Last October, George W. Bush made an impassioned speech fully rejecting Trumpism and, in particular, racism. He said, "Our identity is not determined by geography or ethnicity, by soil or blood. ... People from every race, religion, ethnicity can be full and equally American... Bigotry and white supremacy, in any form, is blasphemy against the American creed." He lamented that "bigotry seems emboldened.” That’s all the more resonant since Trump said we accept too many immigrants from “s---hole” countries. 

Part of the reason Democrats’ message has fallen short with Republican voters is they have treated them as a monolith. But they’re not. Voters who put Trump in the White House and gave Republicans a majority in Congress fall into five distinct groups with disparate concerns.  Some are worried about cutting Social Security, Medicare and Medicaid; some about the growing deficit and debt aggravated by tax cuts; some about our loss of global prestige, pullback from free trade, and decimation of our State Department; some oppose the harsh approach to immigration; others dislike a political system that seems stacked against them.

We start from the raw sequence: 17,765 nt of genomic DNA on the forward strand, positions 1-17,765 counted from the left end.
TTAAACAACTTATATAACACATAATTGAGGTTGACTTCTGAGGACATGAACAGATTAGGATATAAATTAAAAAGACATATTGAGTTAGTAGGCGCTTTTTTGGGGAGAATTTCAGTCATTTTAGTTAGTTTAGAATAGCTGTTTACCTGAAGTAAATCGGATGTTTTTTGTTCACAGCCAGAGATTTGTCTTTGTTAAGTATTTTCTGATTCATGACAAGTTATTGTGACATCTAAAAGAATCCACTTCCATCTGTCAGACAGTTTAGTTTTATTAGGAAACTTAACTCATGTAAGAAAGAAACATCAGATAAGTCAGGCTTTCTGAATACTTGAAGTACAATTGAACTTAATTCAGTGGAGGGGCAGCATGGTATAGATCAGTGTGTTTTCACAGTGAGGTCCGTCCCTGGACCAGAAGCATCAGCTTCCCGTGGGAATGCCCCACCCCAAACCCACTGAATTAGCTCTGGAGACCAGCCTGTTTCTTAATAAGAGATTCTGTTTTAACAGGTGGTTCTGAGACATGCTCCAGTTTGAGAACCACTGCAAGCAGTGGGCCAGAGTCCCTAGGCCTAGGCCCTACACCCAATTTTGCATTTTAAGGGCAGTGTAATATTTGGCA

Democrats ought to be able to convince these voters that their policies would address their concerns better than Republican policies. But they need to provide more detailed backup than they have until now. 

They don’t have to convince many to prevail. Trump won the presidency by only 0.09 percent of all votes cast. Just over 100,000 votes carried Michigan, Wisconsin and Pennsylvania. But to get those votes back, Democrats need to get behind someone Republicans will at least listen to.

Neil Baron advised the SEC and congressional staff on rating agency reform. He represented Standard & Poor’s from 1968 to 1989, was Vice Chairman and General Counsel of Fitch Ratings from 1989 to 1998, and was on the board of Assured Guaranty for a decade.